P.S. -- Don't forget to check back for news about our Intrigue Blog contest. The winner will receive at least a dozen autographed books from our authors!

Friday, January 12, 2007

Book Trailer

Since my first MIRA is coming out in March, I've been doing a lot of research on self-promotion, and I'm wondering how effective book trailers are. Do you like them? Are they just a trend that have about run their course, or are they here to stay and do they make a difference? I've got one on my site and it's running at Barnes and Noble. I get lots of comments on it (creepy and scary), but I'm not sure that it will translate to sales. Any thoughts?

Amanda Stevens

Happy New Year! from Julie Miller

Happy New Year, everyone! This is great to see the Intrigue Authors blog back up and running. Thanks to Pat White and Patricia Rosemoor for all the work they've done on the Intrigue blog.

Well, I'm having a "Beastly" new year. That's double entendre, of course--my January 07 release from Intrigue is BEAST IN THE TOWER. It's a modern-day Beauty & the Beast tale--urban and Gothic-y--complete with a spunky beauty who runs a diner on the ground level of a Kansas City skyscraper--and a reclusive billionaire "mad scientist" who lives in the penthouse 30 stories above her and works in his secret lab. I had a lot of fun with this one. Throughout the time I was writing it, I kept thinking back to the classic Beast fairy tale. One of my all-time favorites. I've already gotten one delightful reader comment via email re my hero, Dr. Damon Sinclair--"I love a tortured, sexy hero like Damon. He's like Dr. Frankenstein--but hot! And that twist at the end--wow! I never saw that one coming."

What can I say. I'm blushing.

The double entendre is that I've spent about a week recovering from a cold/bronchitis, that was probably brought on by fatigue, due in part to the holidays, but mostly because I've been push-push-pushing on a fast pair of deadlines. I've got a 2 book mini-series coming out later this year--The Precinct: Vice Squad. Back-to-back releases means back-to-back deadlines. And I'm pooped! But what a lot of fun to plot those out. And the heroes in each book--Seth Cartwright and Cooper Bellamy--partners working on a dangerous undercover investigation into the mob--practically wrote themselves. Their personalities were so real to me, that I let them lead me through a lot of both stories .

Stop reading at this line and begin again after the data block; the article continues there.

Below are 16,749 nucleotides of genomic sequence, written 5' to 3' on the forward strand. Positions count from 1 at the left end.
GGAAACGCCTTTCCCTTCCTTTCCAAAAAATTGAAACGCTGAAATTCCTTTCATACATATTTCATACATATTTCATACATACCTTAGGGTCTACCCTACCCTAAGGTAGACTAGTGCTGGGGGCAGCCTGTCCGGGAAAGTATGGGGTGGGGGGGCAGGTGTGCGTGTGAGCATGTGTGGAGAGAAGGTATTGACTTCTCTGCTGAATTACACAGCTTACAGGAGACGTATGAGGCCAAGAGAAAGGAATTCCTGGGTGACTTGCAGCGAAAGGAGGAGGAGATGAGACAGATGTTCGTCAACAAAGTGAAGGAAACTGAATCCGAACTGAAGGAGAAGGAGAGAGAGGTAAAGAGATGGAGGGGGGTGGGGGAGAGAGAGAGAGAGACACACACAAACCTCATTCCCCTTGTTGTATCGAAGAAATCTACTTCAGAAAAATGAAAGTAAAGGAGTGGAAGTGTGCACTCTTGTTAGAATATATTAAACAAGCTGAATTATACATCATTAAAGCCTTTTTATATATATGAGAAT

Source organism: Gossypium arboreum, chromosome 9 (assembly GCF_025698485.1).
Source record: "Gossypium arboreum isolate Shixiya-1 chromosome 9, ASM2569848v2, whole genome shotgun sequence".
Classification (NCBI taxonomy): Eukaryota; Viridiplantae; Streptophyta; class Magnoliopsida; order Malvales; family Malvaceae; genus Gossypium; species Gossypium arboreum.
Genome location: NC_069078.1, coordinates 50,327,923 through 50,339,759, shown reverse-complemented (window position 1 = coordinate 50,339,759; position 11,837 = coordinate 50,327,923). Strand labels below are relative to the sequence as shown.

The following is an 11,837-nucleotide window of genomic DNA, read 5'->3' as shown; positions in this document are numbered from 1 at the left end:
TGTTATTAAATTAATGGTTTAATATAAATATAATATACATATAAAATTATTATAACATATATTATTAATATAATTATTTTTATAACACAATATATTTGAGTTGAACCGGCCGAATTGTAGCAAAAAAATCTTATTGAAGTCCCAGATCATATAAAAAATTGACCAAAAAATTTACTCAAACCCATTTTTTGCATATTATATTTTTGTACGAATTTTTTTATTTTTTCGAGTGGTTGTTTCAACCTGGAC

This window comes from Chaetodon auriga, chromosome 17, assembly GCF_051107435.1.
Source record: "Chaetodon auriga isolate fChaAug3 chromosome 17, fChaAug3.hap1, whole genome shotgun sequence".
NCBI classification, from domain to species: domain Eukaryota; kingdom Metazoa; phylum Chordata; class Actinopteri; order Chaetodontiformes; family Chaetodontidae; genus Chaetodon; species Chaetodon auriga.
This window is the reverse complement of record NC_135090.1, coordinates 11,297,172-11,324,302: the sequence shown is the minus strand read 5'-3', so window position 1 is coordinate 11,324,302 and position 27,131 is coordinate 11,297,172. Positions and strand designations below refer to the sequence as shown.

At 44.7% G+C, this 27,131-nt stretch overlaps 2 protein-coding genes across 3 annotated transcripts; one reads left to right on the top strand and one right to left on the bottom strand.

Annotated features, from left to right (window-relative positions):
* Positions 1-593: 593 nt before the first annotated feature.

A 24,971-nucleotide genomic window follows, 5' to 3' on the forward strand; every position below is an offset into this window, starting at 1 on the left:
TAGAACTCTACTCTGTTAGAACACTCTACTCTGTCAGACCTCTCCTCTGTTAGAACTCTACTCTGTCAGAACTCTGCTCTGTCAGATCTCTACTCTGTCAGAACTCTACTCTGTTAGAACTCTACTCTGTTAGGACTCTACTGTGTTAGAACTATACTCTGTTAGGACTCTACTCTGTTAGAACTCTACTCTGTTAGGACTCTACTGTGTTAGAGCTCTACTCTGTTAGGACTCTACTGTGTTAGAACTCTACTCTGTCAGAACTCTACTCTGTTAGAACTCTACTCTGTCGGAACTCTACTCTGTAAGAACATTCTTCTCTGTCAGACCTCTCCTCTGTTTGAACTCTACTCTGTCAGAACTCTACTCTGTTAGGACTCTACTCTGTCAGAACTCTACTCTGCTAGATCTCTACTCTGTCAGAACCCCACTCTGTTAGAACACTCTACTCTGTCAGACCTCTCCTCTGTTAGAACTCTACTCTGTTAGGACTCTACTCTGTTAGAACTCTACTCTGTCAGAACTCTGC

Well, no rest for the weary, as they say (maybe I've caught some of Delores' jet lag?). I'm starting a new project this week and better get back to work.

It was fun to stop by and say hi. See you soon!

Julie Miller


I'm just back from a trip to London, and all I can say is JET LAG. I love seeing the sights and doing new things, but I wish it were easier to get from point A to point B. Twenty-one hours of traveling on the return trip was a little too much, and now I'm paying for it with a foggy head and an achy back. Still, I'm glad I went.

The highlights:

--The Cleopatra exhibit at the British Museum. I've been watching Rome on HBO and have a renewed interest in Cleo. What an amazing woman. She'd make a great model for an Intrigue heroine. Or villain. hehehe

--Tea at the Coal Hole Pub. This was definitely not the Ritz or Harrods, but it was FUN.

--The historic pub tour. Apparently, Dickens and Shakespeare drank just about everywhere. Makes me wonder when they managed to do any writing. ;) Some of the pubs were downright creepy, and I got some new ideas for Intrigues.